Whilst viewing the Frank Bowling Paintings at the Tate Britain I had to resist the desire to touch the paintings. I have never felt this about any other paintings except perhaps Jackson Pollock's Blue Poles which hangs in the National Gallery of Australia, Canberra. I have to confess I set off the security alarms when looking at Blue Poles as I stood too close. There are some paintings that elicit the same response in me as whe I see a beauitful scultpure- I want to run my hands over the surface. Frank Bowling's paintings have this effect on me.
All images unless otherwise stated are from my own photographs.
Room Seven: Water and Light
This room brings together four paintings completed in 1989.
They demonstrate Bowling's engagement with both the gestural handling and expanses of colour of abstract expressionism and with his interest in English landscape painting.
The painting below Great Thames 11 is part of a series that shows the influence of J.M.W.Turner. And don't forget, if you are visiting the Tate Britain, please take time to pay homage to Mr Turner - one of the greatest painters of all time.
Fishes, Wishes and Uncle Jack is one of those paintings you will remmeber forever. In discussing paintings from this period, Bowling likened the quality of the light to the seascape of Guyana.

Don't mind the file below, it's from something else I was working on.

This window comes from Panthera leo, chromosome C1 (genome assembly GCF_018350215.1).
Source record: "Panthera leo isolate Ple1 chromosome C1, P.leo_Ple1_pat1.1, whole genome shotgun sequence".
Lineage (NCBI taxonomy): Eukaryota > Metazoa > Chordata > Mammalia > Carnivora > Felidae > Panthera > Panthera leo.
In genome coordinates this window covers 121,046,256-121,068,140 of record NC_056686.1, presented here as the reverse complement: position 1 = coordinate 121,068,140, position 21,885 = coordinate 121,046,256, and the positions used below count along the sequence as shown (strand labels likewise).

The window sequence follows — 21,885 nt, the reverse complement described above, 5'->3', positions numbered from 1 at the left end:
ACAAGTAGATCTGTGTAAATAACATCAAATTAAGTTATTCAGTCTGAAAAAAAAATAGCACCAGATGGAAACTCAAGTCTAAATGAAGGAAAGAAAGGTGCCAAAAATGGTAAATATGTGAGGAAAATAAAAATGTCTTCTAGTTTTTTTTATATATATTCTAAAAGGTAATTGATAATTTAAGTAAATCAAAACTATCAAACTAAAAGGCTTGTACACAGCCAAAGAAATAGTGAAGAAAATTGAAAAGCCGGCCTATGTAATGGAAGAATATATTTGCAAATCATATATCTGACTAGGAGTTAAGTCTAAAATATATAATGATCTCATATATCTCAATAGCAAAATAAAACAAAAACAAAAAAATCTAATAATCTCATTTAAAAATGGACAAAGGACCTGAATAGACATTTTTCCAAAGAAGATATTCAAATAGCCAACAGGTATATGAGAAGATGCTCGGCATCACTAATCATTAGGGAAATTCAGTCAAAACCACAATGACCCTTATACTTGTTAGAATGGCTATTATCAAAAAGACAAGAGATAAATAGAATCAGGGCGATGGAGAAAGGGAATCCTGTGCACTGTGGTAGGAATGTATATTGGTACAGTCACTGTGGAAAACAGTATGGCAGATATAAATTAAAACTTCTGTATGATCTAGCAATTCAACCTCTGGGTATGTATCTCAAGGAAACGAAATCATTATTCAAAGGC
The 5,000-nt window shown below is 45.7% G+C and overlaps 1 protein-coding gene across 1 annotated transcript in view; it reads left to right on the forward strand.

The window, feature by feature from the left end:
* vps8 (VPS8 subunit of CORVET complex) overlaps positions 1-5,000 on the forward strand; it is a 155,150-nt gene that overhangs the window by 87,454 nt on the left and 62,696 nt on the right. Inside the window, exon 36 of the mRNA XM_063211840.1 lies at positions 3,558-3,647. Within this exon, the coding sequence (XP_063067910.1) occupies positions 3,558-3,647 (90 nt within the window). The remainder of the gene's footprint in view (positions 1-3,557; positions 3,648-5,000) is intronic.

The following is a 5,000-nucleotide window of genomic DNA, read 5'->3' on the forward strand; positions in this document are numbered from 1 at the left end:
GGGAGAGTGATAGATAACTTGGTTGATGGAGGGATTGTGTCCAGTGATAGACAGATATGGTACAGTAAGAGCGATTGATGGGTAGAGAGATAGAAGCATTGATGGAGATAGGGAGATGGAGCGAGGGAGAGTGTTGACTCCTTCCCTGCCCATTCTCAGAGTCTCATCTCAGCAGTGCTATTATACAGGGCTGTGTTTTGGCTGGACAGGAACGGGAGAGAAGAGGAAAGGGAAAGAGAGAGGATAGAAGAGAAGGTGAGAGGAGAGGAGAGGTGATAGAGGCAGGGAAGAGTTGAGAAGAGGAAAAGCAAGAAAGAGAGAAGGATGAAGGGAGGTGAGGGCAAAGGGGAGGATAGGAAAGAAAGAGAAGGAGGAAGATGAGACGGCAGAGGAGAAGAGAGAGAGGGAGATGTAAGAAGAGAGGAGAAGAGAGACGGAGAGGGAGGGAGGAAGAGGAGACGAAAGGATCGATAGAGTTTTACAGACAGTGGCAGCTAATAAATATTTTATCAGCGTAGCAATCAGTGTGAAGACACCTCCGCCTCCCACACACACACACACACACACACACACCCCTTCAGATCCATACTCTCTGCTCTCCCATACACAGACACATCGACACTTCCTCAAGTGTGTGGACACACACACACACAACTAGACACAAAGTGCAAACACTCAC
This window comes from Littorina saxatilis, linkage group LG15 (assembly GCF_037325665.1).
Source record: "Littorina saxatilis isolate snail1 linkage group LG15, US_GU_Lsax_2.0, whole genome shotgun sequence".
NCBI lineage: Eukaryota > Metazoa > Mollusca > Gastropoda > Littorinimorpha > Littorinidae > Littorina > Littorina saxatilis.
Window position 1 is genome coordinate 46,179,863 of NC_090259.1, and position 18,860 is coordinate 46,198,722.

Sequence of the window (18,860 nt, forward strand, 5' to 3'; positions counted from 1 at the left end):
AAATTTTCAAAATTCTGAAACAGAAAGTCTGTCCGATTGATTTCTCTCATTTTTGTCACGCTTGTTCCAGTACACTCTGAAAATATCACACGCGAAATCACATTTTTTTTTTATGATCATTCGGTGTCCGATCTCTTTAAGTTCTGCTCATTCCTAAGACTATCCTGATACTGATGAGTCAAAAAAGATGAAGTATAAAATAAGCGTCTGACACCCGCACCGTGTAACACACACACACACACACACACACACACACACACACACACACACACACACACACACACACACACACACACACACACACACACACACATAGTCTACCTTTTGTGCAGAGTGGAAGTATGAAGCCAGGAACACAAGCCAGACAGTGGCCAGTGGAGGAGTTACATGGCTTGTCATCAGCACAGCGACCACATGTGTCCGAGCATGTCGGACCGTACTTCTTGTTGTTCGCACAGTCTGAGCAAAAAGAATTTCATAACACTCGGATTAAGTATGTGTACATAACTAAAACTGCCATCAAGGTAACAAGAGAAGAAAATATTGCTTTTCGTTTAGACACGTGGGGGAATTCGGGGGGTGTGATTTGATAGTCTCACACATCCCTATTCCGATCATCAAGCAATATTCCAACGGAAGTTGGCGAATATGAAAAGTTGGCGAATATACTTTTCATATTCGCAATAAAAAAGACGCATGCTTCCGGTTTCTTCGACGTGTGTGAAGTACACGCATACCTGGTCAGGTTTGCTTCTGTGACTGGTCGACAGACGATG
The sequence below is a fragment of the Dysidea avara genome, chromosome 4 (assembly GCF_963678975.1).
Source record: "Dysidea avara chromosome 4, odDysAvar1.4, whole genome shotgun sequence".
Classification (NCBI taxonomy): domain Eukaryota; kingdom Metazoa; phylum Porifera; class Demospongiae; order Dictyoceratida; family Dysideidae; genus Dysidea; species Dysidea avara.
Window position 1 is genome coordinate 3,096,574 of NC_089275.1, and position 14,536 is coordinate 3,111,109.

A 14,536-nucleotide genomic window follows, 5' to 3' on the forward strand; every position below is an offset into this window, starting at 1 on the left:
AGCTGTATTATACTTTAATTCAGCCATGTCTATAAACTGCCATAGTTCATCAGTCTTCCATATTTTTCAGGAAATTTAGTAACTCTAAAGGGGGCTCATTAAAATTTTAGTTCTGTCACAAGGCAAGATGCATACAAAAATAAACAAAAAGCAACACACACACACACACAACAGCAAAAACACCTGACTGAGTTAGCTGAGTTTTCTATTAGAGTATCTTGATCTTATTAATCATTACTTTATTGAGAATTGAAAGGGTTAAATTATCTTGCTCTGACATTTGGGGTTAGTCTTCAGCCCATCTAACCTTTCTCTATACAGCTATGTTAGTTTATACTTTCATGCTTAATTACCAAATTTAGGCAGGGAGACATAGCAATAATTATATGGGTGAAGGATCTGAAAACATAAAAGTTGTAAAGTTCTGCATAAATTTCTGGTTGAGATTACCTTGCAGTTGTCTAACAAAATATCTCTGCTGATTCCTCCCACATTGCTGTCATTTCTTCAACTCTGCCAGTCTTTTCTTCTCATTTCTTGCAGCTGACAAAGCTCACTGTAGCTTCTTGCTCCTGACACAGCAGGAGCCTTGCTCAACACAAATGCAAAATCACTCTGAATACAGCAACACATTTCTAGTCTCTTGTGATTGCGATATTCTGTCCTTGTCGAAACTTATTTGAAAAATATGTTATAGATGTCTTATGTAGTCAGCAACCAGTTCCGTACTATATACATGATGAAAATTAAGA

Bowling's handling of his medium can be likened to John Constable's sweeping brushstrokes and smatterings of white paint that suggest flickering light.
The Uncle Jack in the title refers to Jack O'Connell, landlord of the Finches pub in Fulham, London and father figure ot Bowling.
But I promised some up close and personal images and we will do these through Bowling's Sacha Jason Guyana Dreams, the surface of which is richly textured.
Up close you can see and feel the acrylic paint which has been mixed with gel and applied using a spatula. The intricate texture and patterns combined with the colours are amazing. As you can tell- I just love Bowling's creative genius.
Room Eight: Layering and Stitching
In the 1990s, Bowling continued to work with acrylic paint and gel, incorporating different materials and objects into his paintings. His interest in the painting as an object prompted him to stitch canvases together. He started to attach his main canvas to brightly-coloured strips of secondary canvas, which created a border.
Three examples of this style are given below.
Room Nine: Explosive Experimentation
Frank Bowling is now 85 and still working every day in his London studio.
Bowling continues to experiment with techniques adopted over many decades, combining them into an infinite number of variations. We can see washes of thin paint, poured paint, blotched paint, stencilled applications, use of acrylic gels, insertion of found objects, and stitching of different sections of canvas.
The remarkable painting below was created in 2017.
I don't know about you- but I have been seduced by these paintings.
Frank Bowling is up there with the greatest painters of all time.
All images unless otherwise stated are from my own photographs. The notes that accompanying the images above have been taken from the Tate Britain Exhibition Booklet.